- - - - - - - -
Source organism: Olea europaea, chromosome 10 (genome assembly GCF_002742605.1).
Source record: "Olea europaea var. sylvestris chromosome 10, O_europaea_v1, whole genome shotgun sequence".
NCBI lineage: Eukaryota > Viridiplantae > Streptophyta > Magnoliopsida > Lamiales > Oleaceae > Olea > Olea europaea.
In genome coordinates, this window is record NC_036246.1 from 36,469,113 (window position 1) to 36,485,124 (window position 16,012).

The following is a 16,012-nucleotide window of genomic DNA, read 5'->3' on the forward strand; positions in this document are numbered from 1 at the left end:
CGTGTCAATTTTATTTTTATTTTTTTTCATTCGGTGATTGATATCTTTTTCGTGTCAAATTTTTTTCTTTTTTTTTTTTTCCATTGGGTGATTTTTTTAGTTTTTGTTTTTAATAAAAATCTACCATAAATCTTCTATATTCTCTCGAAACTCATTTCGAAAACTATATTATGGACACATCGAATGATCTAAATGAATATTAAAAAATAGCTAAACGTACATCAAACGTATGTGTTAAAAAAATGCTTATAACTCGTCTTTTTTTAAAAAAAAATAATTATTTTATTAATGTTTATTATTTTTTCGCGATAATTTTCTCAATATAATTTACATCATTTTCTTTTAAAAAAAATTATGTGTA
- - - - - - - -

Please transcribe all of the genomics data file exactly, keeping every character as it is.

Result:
Source organism: Olea europaea, chromosome 10 (genome assembly GCF_002742605.1).
Source record: "Olea europaea var. sylvestris chromosome 10, O_europaea_v1, whole genome shotgun sequence".
NCBI lineage: Eukaryota > Viridiplantae > Streptophyta > Magnoliopsida > Lamiales > Oleaceae > Olea > Olea europaea.
In genome coordinates, this window is record NC_036246.1 from 36,469,113 (window position 1) to 36,485,124 (window position 16,012).

The following is a 16,012-nucleotide window of genomic DNA, read 5'->3' on the forward strand; positions in this document are numbered from 1 at the left end:
CGTGTCAATTTTATTTTTATTTTTTTTCATTCGGTGATTGATATCTTTTTCGTGTCAAATTTTTTTCTTTTTTTTTTTTTCCATTGGGTGATTTTTTTAGTTTTTGTTTTTAATAAAAATCTACCATAAATCTTCTATATTCTCTCGAAACTCATTTCGAAAACTATATTATGGACACATCGAATGATCTAAATGAATATTAAAAAATAGCTAAACGTACATCAAACGTATGTGTTAAAAAAATGCTTATAACTCGTCTTTTTTTAAAAAAAAATAATTATTTTATTAATGTTTATTATTTTTTCGCGATAATTTTCTCAATATAATTTACATCATTTTCTTTTAAAAAAAATTATGTGTA